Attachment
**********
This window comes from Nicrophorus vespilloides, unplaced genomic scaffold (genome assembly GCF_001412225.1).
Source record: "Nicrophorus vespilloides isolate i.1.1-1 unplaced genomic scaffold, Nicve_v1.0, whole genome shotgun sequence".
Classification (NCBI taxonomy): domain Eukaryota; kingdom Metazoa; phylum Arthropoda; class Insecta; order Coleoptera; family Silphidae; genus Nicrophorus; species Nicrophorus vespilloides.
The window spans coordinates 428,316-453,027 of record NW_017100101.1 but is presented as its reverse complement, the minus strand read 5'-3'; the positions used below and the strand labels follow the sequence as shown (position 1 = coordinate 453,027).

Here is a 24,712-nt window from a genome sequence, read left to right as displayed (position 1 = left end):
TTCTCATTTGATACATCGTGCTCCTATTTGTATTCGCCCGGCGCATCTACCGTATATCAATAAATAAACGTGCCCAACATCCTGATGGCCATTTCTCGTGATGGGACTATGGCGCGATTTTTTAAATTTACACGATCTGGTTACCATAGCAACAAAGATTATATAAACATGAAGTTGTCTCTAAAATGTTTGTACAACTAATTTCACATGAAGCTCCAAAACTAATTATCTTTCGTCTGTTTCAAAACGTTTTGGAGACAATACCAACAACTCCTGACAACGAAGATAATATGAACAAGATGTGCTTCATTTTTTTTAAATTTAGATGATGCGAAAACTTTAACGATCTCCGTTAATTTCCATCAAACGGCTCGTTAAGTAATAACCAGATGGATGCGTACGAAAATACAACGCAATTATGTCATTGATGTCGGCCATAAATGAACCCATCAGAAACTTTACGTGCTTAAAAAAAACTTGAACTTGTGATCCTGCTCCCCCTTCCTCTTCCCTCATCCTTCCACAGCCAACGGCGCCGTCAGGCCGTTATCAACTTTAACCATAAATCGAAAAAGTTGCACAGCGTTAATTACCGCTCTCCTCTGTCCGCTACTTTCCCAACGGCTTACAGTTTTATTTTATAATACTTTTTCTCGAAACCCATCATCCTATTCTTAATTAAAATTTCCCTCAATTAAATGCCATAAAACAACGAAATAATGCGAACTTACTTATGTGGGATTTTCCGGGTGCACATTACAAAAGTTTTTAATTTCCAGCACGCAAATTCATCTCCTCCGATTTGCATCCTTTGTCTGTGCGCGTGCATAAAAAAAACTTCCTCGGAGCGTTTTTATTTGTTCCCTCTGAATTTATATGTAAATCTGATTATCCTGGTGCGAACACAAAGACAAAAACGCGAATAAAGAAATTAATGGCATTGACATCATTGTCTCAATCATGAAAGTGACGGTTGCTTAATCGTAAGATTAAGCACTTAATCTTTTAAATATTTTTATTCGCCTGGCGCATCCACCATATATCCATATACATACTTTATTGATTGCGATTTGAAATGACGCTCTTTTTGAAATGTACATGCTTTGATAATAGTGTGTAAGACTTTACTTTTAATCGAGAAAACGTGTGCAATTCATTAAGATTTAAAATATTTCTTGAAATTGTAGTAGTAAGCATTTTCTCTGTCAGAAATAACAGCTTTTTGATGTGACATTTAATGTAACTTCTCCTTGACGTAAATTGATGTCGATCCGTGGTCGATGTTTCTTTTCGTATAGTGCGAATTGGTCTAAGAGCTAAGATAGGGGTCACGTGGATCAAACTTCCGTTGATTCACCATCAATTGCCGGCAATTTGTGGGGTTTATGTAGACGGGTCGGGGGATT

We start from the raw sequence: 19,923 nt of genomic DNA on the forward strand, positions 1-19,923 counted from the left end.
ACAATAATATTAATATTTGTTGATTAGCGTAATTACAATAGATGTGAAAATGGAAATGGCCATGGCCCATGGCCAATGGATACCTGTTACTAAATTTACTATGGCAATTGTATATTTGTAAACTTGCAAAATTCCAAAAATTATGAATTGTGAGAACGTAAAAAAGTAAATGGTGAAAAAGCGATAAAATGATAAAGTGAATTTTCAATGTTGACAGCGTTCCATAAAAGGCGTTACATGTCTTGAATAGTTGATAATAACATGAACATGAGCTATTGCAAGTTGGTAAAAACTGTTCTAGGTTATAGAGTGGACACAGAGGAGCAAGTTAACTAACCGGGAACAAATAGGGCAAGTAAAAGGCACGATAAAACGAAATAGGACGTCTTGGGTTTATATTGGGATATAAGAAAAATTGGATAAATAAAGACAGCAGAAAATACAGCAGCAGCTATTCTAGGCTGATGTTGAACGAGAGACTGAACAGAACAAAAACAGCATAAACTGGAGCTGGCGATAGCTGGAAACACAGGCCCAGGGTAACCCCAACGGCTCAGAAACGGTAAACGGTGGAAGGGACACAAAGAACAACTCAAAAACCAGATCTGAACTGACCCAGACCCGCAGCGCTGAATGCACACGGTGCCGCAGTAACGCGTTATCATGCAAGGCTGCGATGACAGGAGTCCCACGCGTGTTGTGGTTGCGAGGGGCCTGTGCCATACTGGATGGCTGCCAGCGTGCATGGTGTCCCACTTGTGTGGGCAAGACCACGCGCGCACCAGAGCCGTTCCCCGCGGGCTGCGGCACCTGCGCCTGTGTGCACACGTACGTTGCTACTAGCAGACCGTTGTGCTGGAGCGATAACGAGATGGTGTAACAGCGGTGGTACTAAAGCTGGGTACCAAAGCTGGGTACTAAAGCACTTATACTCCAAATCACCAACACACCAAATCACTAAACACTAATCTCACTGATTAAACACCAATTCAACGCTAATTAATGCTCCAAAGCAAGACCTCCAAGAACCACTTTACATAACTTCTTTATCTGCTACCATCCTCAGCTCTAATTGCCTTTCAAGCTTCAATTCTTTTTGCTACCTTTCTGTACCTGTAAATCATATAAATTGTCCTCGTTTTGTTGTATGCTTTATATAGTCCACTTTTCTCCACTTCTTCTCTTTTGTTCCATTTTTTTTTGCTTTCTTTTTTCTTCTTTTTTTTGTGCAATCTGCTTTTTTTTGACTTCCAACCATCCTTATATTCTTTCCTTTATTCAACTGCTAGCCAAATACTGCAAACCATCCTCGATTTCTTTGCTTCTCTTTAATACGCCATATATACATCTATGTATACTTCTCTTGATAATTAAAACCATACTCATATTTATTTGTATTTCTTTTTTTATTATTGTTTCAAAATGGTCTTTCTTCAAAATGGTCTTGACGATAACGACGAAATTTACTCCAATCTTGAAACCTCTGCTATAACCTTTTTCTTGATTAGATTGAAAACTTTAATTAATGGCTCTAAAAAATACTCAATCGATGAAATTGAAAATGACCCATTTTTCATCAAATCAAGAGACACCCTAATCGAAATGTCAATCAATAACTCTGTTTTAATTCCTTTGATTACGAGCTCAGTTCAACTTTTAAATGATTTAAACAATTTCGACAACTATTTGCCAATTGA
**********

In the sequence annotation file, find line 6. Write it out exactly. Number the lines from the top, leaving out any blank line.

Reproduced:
TTCTCATTTGATACATCGTGCTCCTATTTGTATTCGCCCGGCGCATCTACCGTATATCAATAAATAAACGTGCCCAACATCCTGATGGCCATTTCTCGTGATGGGACTATGGCGCGATTTTTTAAATTTACACGATCTGGTTACCATAGCAACAAAGATTATATAAACATGAAGTTGTCTCTAAAATGTTTGTACAACTAATTTCACATGAAGCTCCAAAACTAATTATCTTTCGTCTGTTTCAAAACGTTTTGGAGACAATACCAACAACTCCTGACAACGAAGATAATATGAACAAGATGTGCTTCATTTTTTTTAAATTTAGATGATGCGAAAACTTTAACGATCTCCGTTAATTTCCATCAAACGGCTCGTTAAGTAATAACCAGATGGATGCGTACGAAAATACAACGCAATTATGTCATTGATGTCGGCCATAAATGAACCCATCAGAAACTTTACGTGCTTAAAAAAAACTTGAACTTGTGATCCTGCTCCCCCTTCCTCTTCCCTCATCCTTCCACAGCCAACGGCGCCGTCAGGCCGTTATCAACTTTAACCATAAATCGAAAAAGTTGCACAGCGTTAATTACCGCTCTCCTCTGTCCGCTACTTTCCCAACGGCTTACAGTTTTATTTTATAATACTTTTTCTCGAAACCCATCATCCTATTCTTAATTAAAATTTCCCTCAATTAAATGCCATAAAACAACGAAATAATGCGAACTTACTTATGTGGGATTTTCCGGGTGCACATTACAAAAGTTTTTAATTTCCAGCACGCAAATTCATCTCCTCCGATTTGCATCCTTTGTCTGTGCGCGTGCATAAAAAAAACTTCCTCGGAGCGTTTTTATTTGTTCCCTCTGAATTTATATGTAAATCTGATTATCCTGGTGCGAACACAAAGACAAAAACGCGAATAAAGAAATTAATGGCATTGACATCATTGTCTCAATCATGAAAGTGACGGTTGCTTAATCGTAAGATTAAGCACTTAATCTTTTAAATATTTTTATTCGCCTGGCGCATCCACCATATATCCATATACATACTTTATTGATTGCGATTTGAAATGACGCTCTTTTTGAAATGTACATGCTTTGATAATAGTGTGTAAGACTTTACTTTTAATCGAGAAAACGTGTGCAATTCATTAAGATTTAAAATATTTCTTGAAATTGTAGTAGTAAGCATTTTCTCTGTCAGAAATAACAGCTTTTTGATGTGACATTTAATGTAACTTCTCCTTGACGTAAATTGATGTCGATCCGTGGTCGATGTTTCTTTTCGTATAGTGCGAATTGGTCTAAGAGCTAAGATAGGGGTCACGTGGATCAAACTTCCGTTGATTCACCATCAATTGCCGGCAATTTGTGGGGTTTATGTAGACGGGTCGGGGGATT